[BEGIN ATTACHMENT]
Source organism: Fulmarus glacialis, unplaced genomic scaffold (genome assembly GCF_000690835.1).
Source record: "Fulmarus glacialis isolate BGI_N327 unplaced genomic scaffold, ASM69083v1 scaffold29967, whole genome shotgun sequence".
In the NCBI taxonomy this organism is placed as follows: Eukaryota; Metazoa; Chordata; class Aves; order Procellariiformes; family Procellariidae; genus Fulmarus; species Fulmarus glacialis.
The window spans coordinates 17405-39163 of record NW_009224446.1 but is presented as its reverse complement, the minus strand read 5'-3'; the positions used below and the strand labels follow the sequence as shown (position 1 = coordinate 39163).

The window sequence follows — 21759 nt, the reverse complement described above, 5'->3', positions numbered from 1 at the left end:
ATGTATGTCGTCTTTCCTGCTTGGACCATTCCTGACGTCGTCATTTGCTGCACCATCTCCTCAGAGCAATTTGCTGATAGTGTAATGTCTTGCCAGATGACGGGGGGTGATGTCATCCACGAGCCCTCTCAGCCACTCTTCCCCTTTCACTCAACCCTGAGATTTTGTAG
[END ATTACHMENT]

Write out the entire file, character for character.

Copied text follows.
Source organism: Fulmarus glacialis, unplaced genomic scaffold (genome assembly GCF_000690835.1).
Source record: "Fulmarus glacialis isolate BGI_N327 unplaced genomic scaffold, ASM69083v1 scaffold29967, whole genome shotgun sequence".
In the NCBI taxonomy this organism is placed as follows: Eukaryota; Metazoa; Chordata; class Aves; order Procellariiformes; family Procellariidae; genus Fulmarus; species Fulmarus glacialis.
The window spans coordinates 17405-39163 of record NW_009224446.1 but is presented as its reverse complement, the minus strand read 5'-3'; the positions used below and the strand labels follow the sequence as shown (position 1 = coordinate 39163).

The window sequence follows — 21759 nt, the reverse complement described above, 5'->3', positions numbered from 1 at the left end:
ATGTATGTCGTCTTTCCTGCTTGGACCATTCCTGACGTCGTCATTTGCTGCACCATCTCCTCAGAGCAATTTGCTGATAGTGTAATGTCTTGCCAGATGACGGGGGGTGATGTCATCCACGAGCCCTCTCAGCCACTCTTCCCCTTTCACTCAACCCTGAGATTTTGTAG